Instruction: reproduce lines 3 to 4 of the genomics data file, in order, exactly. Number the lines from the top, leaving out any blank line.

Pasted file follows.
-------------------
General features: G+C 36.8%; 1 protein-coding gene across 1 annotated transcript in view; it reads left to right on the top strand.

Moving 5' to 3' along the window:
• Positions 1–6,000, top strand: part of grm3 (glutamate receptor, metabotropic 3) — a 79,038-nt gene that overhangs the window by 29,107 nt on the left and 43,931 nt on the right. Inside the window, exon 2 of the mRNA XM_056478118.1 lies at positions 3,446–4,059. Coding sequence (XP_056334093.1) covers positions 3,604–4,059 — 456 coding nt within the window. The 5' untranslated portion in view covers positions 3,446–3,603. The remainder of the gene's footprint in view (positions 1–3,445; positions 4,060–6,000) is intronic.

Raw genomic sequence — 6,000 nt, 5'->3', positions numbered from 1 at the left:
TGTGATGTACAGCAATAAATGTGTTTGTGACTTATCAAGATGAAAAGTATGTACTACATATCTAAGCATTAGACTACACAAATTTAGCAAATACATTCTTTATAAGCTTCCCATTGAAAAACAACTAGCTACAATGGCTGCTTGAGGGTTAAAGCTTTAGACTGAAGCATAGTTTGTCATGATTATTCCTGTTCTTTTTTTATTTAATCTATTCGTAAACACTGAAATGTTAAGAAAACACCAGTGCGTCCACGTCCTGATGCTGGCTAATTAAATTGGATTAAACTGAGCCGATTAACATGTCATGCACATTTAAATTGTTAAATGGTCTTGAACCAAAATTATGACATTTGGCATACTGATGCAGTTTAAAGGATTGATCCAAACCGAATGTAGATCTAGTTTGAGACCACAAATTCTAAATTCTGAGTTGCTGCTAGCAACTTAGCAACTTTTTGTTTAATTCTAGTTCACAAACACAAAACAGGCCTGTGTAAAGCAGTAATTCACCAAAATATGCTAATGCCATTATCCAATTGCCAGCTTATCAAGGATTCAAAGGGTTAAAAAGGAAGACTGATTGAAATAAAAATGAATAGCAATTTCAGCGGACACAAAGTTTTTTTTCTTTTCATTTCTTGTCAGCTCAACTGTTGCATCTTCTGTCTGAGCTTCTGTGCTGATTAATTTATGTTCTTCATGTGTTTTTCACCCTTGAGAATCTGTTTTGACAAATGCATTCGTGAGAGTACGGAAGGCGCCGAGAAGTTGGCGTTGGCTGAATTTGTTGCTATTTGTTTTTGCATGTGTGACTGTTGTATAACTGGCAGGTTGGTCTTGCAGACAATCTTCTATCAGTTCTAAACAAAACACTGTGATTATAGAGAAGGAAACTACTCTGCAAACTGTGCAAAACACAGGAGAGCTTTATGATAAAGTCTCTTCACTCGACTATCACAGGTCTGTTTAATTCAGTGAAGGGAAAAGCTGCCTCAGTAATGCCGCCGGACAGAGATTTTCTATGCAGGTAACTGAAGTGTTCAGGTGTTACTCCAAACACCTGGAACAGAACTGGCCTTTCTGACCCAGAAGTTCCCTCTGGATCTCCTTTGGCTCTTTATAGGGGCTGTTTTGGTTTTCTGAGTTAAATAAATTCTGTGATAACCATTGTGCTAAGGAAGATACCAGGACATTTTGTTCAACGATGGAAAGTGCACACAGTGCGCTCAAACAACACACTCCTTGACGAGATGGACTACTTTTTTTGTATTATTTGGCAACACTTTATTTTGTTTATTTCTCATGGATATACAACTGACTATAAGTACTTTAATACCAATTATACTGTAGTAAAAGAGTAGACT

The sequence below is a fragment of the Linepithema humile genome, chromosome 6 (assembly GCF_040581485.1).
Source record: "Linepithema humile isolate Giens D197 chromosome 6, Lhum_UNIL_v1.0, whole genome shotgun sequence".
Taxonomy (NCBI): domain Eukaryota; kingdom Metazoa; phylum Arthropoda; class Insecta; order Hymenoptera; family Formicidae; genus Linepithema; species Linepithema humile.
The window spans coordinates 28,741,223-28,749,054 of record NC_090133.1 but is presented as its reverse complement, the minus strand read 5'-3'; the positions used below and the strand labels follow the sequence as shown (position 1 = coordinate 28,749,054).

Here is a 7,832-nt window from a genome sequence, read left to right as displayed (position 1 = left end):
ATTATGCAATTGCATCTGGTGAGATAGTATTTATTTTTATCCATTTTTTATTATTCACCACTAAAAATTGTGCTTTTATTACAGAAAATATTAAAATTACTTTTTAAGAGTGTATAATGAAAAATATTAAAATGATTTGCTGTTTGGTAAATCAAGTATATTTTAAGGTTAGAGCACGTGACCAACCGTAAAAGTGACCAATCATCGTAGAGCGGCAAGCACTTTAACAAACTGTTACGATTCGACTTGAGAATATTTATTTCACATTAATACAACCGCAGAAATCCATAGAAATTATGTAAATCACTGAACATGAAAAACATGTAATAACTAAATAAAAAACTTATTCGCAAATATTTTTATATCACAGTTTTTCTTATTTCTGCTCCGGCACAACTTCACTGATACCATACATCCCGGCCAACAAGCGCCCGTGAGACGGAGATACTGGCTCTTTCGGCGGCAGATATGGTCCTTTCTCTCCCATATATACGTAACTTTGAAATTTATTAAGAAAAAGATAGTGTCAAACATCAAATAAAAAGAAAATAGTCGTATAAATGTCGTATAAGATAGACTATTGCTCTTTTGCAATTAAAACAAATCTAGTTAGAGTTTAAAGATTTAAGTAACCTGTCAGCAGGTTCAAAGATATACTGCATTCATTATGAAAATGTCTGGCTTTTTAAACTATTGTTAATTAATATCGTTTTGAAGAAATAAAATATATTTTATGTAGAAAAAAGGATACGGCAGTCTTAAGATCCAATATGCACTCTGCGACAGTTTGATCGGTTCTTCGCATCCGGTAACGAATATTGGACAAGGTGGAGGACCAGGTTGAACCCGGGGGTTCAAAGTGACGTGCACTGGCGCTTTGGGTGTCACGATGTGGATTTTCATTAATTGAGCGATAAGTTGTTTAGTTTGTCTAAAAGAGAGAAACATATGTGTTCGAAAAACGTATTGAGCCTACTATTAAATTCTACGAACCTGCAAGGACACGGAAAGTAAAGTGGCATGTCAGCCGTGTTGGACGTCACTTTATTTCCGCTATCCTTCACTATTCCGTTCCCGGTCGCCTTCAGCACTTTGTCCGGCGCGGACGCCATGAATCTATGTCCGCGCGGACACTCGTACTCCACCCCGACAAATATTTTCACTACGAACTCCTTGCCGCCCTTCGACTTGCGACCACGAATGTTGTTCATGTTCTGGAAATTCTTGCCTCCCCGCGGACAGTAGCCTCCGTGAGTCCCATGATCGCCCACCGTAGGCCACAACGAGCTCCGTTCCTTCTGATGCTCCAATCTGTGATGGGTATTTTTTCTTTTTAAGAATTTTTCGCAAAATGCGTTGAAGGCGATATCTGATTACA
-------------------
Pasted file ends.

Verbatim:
• Positions 1–6,000, top strand: part of grm3 (glutamate receptor, metabotropic 3) — a 79,038-nt gene that overhangs the window by 29,107 nt on the left and 43,931 nt on the right. Inside the window, exon 2 of the mRNA XM_056478118.1 lies at positions 3,446–4,059. Coding sequence (XP_056334093.1) covers positions 3,604–4,059 — 456 coding nt within the window. The 5' untranslated portion in view covers positions 3,446–3,603. The remainder of the gene's footprint in view (positions 1–3,445; positions 4,060–6,000) is intronic.

Raw genomic sequence — 6,000 nt, 5'->3', positions numbered from 1 at the left: